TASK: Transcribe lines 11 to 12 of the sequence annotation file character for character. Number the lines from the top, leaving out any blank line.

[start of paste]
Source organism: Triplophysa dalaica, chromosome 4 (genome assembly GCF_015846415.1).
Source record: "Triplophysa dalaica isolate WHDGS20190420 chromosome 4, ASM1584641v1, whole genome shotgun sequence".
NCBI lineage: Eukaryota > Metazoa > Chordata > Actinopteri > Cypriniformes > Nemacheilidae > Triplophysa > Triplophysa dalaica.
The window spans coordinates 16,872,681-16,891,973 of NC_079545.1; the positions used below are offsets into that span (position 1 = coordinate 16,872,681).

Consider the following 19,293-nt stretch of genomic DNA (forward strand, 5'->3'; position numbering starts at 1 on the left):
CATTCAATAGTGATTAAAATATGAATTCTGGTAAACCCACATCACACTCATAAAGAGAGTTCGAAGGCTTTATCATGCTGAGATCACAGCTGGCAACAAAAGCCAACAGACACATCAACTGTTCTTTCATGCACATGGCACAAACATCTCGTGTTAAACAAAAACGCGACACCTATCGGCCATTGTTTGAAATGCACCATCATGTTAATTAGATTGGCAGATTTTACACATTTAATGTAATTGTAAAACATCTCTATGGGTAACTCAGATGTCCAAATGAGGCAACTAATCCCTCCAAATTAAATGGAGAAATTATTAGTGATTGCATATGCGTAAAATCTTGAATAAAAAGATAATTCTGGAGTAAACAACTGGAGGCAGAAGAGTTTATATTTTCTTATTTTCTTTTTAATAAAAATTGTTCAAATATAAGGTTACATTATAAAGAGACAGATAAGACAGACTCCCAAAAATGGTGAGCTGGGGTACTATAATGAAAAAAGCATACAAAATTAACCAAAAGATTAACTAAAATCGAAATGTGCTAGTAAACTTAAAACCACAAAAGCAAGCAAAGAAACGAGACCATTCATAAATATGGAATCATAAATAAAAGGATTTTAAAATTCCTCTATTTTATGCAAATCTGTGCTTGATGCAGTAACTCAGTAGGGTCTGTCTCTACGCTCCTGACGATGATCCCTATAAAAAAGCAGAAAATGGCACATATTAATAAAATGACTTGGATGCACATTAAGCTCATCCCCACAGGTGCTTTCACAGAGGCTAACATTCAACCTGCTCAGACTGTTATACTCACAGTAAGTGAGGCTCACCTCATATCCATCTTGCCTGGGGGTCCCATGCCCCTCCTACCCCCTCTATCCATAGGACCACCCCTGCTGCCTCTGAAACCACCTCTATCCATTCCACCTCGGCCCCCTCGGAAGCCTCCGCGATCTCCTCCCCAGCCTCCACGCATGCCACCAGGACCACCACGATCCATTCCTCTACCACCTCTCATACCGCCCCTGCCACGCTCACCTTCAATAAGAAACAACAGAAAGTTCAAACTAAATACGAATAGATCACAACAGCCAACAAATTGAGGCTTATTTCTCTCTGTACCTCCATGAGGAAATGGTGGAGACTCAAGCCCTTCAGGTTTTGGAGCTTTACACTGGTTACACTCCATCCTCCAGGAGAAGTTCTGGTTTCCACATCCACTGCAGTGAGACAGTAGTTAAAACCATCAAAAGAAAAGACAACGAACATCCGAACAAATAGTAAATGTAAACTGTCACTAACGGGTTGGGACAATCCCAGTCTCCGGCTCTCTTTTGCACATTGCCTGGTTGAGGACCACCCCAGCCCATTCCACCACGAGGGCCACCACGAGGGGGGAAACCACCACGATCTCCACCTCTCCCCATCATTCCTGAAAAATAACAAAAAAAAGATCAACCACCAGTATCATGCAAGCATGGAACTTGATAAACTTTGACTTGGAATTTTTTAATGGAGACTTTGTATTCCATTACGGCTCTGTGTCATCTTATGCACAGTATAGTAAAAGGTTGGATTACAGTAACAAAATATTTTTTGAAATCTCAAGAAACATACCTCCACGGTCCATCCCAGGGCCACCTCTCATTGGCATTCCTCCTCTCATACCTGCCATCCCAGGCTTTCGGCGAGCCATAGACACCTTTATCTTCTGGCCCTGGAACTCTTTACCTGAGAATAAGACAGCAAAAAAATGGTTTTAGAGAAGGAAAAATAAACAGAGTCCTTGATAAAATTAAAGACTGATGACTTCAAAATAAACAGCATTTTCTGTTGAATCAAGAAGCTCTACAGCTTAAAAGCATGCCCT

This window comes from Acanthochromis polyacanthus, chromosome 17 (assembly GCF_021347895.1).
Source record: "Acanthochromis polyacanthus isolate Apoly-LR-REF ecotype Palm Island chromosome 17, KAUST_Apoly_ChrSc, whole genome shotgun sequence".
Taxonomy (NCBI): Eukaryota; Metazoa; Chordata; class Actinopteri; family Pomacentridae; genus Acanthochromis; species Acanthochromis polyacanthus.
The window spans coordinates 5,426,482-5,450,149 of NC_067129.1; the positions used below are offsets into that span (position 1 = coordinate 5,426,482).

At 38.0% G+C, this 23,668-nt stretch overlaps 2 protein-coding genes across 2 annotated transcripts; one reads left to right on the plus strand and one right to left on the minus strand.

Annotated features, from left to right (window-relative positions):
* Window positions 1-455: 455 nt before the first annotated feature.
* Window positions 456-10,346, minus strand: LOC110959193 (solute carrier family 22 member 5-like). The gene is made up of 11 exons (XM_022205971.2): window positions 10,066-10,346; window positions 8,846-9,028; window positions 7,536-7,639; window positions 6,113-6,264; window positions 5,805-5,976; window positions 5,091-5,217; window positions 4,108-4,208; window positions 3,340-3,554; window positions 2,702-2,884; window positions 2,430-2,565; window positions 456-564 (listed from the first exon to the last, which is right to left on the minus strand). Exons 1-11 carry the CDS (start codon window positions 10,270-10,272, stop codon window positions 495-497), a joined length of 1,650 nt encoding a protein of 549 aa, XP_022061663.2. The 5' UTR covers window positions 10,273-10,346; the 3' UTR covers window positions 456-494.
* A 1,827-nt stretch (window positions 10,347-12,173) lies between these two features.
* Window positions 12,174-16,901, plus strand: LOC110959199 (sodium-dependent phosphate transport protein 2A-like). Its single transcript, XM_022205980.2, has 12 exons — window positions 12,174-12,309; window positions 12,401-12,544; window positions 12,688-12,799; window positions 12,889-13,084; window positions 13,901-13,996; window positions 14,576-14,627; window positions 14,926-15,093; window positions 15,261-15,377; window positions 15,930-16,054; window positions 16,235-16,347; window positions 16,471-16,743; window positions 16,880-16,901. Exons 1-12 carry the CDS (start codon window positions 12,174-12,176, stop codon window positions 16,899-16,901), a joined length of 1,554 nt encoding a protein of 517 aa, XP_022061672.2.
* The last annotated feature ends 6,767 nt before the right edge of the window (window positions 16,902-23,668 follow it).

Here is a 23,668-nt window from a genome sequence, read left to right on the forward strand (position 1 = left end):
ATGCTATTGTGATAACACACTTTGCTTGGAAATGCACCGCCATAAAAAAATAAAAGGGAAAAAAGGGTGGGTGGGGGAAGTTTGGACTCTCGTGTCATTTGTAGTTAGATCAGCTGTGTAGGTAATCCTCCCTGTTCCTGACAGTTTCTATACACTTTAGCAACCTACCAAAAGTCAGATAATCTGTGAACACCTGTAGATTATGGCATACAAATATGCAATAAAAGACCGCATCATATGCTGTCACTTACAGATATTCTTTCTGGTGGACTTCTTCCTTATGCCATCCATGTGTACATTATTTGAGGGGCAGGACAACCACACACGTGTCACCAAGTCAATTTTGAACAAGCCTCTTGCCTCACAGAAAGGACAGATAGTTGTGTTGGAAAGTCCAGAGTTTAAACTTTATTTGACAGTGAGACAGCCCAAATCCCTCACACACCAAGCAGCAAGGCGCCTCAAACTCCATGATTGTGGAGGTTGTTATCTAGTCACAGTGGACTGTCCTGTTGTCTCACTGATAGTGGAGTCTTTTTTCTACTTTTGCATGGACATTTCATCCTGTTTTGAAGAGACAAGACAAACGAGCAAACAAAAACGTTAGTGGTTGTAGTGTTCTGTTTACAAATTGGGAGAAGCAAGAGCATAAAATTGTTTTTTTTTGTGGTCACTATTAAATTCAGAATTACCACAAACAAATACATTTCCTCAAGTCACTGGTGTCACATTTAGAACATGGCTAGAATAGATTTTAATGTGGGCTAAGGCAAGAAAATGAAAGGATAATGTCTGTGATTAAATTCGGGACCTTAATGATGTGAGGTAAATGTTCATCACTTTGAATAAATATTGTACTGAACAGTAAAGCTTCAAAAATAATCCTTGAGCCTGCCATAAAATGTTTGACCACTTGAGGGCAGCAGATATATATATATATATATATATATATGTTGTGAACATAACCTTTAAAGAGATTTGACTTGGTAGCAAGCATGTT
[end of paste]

At 38.0% G+C, this 23,668-nt stretch overlaps 2 protein-coding genes across 2 annotated transcripts; one reads left to right on the plus strand and one right to left on the minus strand.

Annotated features, from left to right (window-relative positions):